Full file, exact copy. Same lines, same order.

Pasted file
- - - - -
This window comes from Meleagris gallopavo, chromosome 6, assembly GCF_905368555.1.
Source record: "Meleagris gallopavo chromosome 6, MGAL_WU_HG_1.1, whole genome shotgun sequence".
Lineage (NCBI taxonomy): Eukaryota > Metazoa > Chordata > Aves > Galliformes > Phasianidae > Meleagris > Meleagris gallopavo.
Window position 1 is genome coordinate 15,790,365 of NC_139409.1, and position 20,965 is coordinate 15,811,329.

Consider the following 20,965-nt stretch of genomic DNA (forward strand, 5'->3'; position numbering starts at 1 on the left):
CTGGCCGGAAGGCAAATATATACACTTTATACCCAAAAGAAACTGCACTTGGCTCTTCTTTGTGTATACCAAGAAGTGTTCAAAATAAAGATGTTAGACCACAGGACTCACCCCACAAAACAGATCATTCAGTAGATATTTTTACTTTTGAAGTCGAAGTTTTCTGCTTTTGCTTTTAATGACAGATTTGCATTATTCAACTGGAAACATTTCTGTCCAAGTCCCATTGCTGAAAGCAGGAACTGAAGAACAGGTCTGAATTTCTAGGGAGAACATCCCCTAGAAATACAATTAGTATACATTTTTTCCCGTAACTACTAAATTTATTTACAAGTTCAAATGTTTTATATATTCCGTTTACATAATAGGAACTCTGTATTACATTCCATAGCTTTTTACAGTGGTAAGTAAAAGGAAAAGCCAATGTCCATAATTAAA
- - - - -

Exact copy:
This window comes from Meleagris gallopavo, chromosome 6, assembly GCF_905368555.1.
Source record: "Meleagris gallopavo chromosome 6, MGAL_WU_HG_1.1, whole genome shotgun sequence".
Lineage (NCBI taxonomy): Eukaryota > Metazoa > Chordata > Aves > Galliformes > Phasianidae > Meleagris > Meleagris gallopavo.
Window position 1 is genome coordinate 15,790,365 of NC_139409.1, and position 20,965 is coordinate 15,811,329.

Consider the following 20,965-nt stretch of genomic DNA (forward strand, 5'->3'; position numbering starts at 1 on the left):
CTGGCCGGAAGGCAAATATATACACTTTATACCCAAAAGAAACTGCACTTGGCTCTTCTTTGTGTATACCAAGAAGTGTTCAAAATAAAGATGTTAGACCACAGGACTCACCCCACAAAACAGATCATTCAGTAGATATTTTTACTTTTGAAGTCGAAGTTTTCTGCTTTTGCTTTTAATGACAGATTTGCATTATTCAACTGGAAACATTTCTGTCCAAGTCCCATTGCTGAAAGCAGGAACTGAAGAACAGGTCTGAATTTCTAGGGAGAACATCCCCTAGAAATACAATTAGTATACATTTTTTCCCGTAACTACTAAATTTATTTACAAGTTCAAATGTTTTATATATTCCGTTTACATAATAGGAACTCTGTATTACATTCCATAGCTTTTTACAGTGGTAAGTAAAAGGAAAAGCCAATGTCCATAATTAAA